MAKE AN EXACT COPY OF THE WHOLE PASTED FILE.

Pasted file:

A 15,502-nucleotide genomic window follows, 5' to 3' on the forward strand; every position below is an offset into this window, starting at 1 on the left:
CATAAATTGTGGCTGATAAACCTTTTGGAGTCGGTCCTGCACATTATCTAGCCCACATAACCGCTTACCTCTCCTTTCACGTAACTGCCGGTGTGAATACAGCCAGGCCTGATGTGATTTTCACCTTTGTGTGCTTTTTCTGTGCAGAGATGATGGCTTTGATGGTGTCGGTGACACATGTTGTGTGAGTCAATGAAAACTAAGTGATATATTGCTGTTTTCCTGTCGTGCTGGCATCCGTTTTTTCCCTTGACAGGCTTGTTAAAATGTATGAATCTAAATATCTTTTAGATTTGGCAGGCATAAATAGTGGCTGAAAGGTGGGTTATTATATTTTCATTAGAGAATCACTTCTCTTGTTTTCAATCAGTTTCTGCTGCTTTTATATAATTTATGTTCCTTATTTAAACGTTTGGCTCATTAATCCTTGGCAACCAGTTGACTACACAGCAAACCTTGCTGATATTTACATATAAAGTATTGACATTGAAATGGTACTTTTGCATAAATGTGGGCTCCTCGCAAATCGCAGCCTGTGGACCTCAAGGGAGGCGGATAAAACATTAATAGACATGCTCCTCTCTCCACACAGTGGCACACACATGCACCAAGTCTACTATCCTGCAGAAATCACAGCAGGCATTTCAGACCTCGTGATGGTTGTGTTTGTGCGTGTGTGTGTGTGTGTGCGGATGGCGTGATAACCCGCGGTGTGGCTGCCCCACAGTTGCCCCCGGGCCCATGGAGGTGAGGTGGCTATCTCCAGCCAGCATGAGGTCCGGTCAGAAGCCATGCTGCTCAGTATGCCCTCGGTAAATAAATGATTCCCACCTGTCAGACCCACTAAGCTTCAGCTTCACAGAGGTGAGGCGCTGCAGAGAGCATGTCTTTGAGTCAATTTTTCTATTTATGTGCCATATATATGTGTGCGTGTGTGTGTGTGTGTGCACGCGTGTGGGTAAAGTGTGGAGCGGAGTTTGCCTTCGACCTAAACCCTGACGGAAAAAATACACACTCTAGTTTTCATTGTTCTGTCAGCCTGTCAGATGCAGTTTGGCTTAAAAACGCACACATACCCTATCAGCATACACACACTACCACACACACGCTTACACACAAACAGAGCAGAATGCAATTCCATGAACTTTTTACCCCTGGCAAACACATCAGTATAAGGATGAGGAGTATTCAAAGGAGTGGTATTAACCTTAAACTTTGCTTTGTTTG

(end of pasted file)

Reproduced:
A 15,502-nucleotide genomic window follows, 5' to 3' on the forward strand; every position below is an offset into this window, starting at 1 on the left:
CATAAATTGTGGCTGATAAACCTTTTGGAGTCGGTCCTGCACATTATCTAGCCCACATAACCGCTTACCTCTCCTTTCACGTAACTGCCGGTGTGAATACAGCCAGGCCTGATGTGATTTTCACCTTTGTGTGCTTTTTCTGTGCAGAGATGATGGCTTTGATGGTGTCGGTGACACATGTTGTGTGAGTCAATGAAAACTAAGTGATATATTGCTGTTTTCCTGTCGTGCTGGCATCCGTTTTTTCCCTTGACAGGCTTGTTAAAATGTATGAATCTAAATATCTTTTAGATTTGGCAGGCATAAATAGTGGCTGAAAGGTGGGTTATTATATTTTCATTAGAGAATCACTTCTCTTGTTTTCAATCAGTTTCTGCTGCTTTTATATAATTTATGTTCCTTATTTAAACGTTTGGCTCATTAATCCTTGGCAACCAGTTGACTACACAGCAAACCTTGCTGATATTTACATATAAAGTATTGACATTGAAATGGTACTTTTGCATAAATGTGGGCTCCTCGCAAATCGCAGCCTGTGGACCTCAAGGGAGGCGGATAAAACATTAATAGACATGCTCCTCTCTCCACACAGTGGCACACACATGCACCAAGTCTACTATCCTGCAGAAATCACAGCAGGCATTTCAGACCTCGTGATGGTTGTGTTTGTGCGTGTGTGTGTGTGTGTGCGGATGGCGTGATAACCCGCGGTGTGGCTGCCCCACAGTTGCCCCCGGGCCCATGGAGGTGAGGTGGCTATCTCCAGCCAGCATGAGGTCCGGTCAGAAGCCATGCTGCTCAGTATGCCCTCGGTAAATAAATGATTCCCACCTGTCAGACCCACTAAGCTTCAGCTTCACAGAGGTGAGGCGCTGCAGAGAGCATGTCTTTGAGTCAATTTTTCTATTTATGTGCCATATATATGTGTGCGTGTGTGTGTGTGTGTGCACGCGTGTGGGTAAAGTGTGGAGCGGAGTTTGCCTTCGACCTAAACCCTGACGGAAAAAATACACACTCTAGTTTTCATTGTTCTGTCAGCCTGTCAGATGCAGTTTGGCTTAAAAACGCACACATACCCTATCAGCATACACACACTACCACACACACGCTTACACACAAACAGAGCAGAATGCAATTCCATGAACTTTTTACCCCTGGCAAACACATCAGTATAAGGATGAGGAGTATTCAAAGGAGTGGTATTAACCTTAAACTTTGCTTTGTTTG